The vast movement of people that followed the Norman Conquest
of 1066 brought the Rudderman family name to the British Isles. They lived in the West Riding of Yorkshire
at Rotherham, a market-town and parish, and the head of a union, in the north division of the wapentake
of Strafforth and Tickhill. The place name literally means "homestead or village on the River Rother," CITATION[CLOSE]
Mills, A.D., Dictionary of English Place-Names. Oxford: Oxford University Press, 1991. Print. (ISBN 0-19-869156-4)
"The town was formerly celebrated for its manufacture of edge tools; and in 1160, there were mines of ironstone, smelting-furnaces, and forges in the neighbourhood." CITATION[CLOSE]
Lewis, Samuel, A Topographical Dictionary of England. Institute of Historical Research, 1848, Print.
was named Rodreham in the Domesday Book
Williams, Dr Ann. And G.H. Martin, Eds., Domesday Book A Complete Translation. London: Penguin, 1992. Print. (ISBN 0-141-00523-8)
Early Origins of the Rudderman family
The surname Rudderman was first found in Yorkshire
where they were Lords of the Manor of Rotherham. Conjecturally they are descended from the Count of Mortain who held the lands and village of Rotherham at the taking of the Domesday Book
in the year 1086, a census initiated by Duke William of Normandy
after his conquest of England
. The hamlet of Rotherham consisted mainly of one single Church.
Early History of the Rudderman family
This web page shows only a small excerpt of our Rudderman research.Another 127 words (9 lines of text) covering the years 1423, 1500, 1400, 1500, 1600, 1772, 1610, 1907, 1694, 1752, 1630, 1696, 1630, 1648 and 1600 are included under the topic Early Rudderman History in all our PDF Extended History products and printed products wherever possible.
Rudderman Spelling Variations
A multitude of spelling variations
characterize Norman surnames. Many variations occurred because Old and Middle English lacked any definite spelling rules. The introduction of Norman French to England
also had a pronounced effect, as did the court languages of Latin and French. Therefore, one person was often referred to by several different spellings in a single lifetime. The various spellings include Rotherham, Rotheram, Rothram, Rudrum, Rudderham and others.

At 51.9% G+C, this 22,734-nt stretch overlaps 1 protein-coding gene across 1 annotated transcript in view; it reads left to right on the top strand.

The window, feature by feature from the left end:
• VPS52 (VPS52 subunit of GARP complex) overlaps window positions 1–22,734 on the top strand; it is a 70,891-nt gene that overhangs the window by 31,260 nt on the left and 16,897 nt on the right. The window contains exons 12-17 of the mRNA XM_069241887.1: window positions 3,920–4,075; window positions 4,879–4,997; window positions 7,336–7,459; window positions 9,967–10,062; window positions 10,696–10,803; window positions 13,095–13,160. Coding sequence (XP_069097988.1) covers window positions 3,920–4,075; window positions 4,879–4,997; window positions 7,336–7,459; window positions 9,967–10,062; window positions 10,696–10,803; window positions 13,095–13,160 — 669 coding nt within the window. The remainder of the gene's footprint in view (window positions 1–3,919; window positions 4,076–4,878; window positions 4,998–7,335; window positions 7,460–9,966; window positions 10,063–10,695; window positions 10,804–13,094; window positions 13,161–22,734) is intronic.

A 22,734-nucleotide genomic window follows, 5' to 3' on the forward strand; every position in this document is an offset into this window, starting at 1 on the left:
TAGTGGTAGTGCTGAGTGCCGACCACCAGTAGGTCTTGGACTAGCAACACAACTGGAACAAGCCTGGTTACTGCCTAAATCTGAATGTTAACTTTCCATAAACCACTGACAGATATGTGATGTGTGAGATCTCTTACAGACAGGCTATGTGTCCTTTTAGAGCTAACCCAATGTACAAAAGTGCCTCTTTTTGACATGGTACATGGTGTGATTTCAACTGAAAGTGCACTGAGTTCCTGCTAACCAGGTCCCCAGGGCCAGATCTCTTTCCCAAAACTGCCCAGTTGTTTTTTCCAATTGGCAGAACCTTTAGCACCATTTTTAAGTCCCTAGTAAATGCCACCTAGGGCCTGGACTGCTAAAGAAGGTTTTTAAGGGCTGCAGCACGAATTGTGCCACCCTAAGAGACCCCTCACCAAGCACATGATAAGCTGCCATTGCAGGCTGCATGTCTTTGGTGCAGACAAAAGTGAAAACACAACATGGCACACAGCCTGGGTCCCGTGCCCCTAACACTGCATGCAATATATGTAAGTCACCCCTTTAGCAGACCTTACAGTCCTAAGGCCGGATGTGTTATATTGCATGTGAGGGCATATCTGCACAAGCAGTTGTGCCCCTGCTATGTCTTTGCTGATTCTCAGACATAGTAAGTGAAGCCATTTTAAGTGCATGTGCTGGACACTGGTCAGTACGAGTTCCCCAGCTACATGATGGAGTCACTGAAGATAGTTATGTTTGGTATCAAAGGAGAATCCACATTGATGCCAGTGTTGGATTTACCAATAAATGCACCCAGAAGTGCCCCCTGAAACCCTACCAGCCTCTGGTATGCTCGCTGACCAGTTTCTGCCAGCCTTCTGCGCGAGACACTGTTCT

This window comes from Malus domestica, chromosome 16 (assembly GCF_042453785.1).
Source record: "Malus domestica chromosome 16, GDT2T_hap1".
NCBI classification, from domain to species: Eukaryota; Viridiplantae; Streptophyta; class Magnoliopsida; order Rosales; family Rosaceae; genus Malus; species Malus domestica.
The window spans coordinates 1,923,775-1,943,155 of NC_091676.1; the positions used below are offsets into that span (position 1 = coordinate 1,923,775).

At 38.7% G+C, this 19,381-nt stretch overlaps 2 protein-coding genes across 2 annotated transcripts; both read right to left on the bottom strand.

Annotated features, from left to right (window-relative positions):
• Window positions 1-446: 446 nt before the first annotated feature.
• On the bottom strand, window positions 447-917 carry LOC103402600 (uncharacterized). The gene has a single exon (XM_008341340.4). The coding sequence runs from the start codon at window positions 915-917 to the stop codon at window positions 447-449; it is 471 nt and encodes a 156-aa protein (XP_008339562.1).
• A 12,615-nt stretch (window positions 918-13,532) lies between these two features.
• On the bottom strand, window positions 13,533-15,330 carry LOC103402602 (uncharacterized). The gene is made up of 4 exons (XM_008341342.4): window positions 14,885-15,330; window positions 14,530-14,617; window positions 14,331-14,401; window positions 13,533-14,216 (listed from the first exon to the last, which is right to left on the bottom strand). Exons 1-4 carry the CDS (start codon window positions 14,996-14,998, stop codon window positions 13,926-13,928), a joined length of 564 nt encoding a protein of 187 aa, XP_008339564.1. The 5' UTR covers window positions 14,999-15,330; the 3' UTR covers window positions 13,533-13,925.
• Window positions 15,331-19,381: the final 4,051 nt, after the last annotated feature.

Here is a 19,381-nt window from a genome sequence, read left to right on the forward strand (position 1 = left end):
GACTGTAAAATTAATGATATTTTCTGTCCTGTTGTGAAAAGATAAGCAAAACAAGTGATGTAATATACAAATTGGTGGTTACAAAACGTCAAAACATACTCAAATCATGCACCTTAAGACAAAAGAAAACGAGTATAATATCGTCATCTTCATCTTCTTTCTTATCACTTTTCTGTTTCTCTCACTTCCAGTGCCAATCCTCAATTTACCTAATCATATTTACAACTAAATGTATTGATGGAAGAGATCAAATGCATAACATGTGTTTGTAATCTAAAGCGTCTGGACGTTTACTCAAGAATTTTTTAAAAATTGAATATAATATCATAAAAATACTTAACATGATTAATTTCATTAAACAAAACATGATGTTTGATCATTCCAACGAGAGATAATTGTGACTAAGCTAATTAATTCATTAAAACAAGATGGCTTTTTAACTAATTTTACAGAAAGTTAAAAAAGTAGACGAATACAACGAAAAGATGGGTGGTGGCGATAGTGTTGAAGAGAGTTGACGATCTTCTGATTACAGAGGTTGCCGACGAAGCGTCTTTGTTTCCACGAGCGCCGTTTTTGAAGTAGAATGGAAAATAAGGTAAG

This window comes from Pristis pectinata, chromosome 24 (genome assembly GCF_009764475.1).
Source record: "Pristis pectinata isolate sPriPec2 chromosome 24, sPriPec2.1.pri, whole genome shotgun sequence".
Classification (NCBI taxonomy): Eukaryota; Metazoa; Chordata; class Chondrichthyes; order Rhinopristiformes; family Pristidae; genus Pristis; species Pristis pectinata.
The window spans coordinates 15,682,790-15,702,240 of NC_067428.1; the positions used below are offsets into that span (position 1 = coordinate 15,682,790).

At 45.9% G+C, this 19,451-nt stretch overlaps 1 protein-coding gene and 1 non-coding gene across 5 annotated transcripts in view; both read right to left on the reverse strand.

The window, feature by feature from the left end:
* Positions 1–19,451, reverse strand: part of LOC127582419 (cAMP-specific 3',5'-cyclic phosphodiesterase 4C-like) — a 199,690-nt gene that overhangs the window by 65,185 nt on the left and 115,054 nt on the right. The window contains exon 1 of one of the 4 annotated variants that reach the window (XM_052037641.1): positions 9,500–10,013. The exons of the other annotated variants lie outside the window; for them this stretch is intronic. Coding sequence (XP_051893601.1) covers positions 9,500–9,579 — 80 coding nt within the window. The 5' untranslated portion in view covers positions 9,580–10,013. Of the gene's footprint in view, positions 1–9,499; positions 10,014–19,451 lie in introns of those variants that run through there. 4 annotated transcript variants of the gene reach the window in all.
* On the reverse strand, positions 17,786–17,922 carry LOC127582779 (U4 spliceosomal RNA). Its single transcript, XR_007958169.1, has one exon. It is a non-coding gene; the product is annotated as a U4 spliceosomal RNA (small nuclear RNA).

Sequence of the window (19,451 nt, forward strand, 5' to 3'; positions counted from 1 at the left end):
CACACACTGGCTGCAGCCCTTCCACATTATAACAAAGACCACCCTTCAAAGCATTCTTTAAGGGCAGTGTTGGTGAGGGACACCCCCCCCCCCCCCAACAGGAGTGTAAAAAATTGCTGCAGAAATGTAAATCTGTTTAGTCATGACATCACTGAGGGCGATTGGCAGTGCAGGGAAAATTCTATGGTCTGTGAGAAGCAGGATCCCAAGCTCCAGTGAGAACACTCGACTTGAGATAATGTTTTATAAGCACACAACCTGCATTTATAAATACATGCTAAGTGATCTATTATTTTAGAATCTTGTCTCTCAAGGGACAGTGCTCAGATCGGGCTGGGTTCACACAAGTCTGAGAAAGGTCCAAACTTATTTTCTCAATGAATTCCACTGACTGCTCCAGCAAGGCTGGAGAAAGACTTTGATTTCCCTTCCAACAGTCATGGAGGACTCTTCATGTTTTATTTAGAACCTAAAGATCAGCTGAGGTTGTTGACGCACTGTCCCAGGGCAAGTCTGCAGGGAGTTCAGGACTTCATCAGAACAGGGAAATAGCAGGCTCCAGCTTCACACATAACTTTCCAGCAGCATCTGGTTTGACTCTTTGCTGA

Early Notables of the Rudderman family (pre 1700)
Outstanding amongst the family at this time was Caleb Rotheram (1694-1752), English dissenting minister and tutor, born at Great Salkeld, Cumberland
. Sir John Rotheram (1630-1696), was an English lawyer, son of Thomas Atwood Rotherham, vicar of Pirton, Hertfordshire
, and of Boreham, Essex... Another 42 words (3 lines of text) are included under the topic Early Rudderman Notables in all our PDF Extended History products and printed products wherever possible.
Migration of the Rudderman family to Ireland
Some of the Rudderman family moved to Ireland
, but this topic is not covered in this excerpt.Another 32 words (2 lines of text) about their life in Ireland is included in all our PDF Extended History products and printed products wherever possible.
Migration of the Rudderman family to the New World and Oceana
Many English families left England
, to avoid the chaos of their homeland and migrated to the many British colonies abroad. Although the conditions on the ships were extremely cramped, and some travelers arrived diseased, starving, and destitute, once in the colonies, many of the families prospered and made valuable contributions to the cultures of what would become the United States and Canada. Research into the origins of individual families in North America has revealed records of the immigration of a number of people bearing the name Rudderman or a variant listed above: John Rotherham who settled in Philadelphia, Pennsylvania in 1855; followed by George and William Rotherham in 1856; and John Rotherham in 1857.
Rudderman Family Crest Products
- ^ Mills, A.D., Dictionary of English Place-Names. Oxford: Oxford University Press, 1991. Print. (ISBN 0-19-869156-4)
- ^ Lewis, Samuel, A Topographical Dictionary of England. Institute of Historical Research, 1848, Print.
- ^ Williams, Dr Ann. And G.H. Martin, Eds., Domesday Book A Complete Translation. London: Penguin, 1992. Print. (ISBN 0-141-00523-8)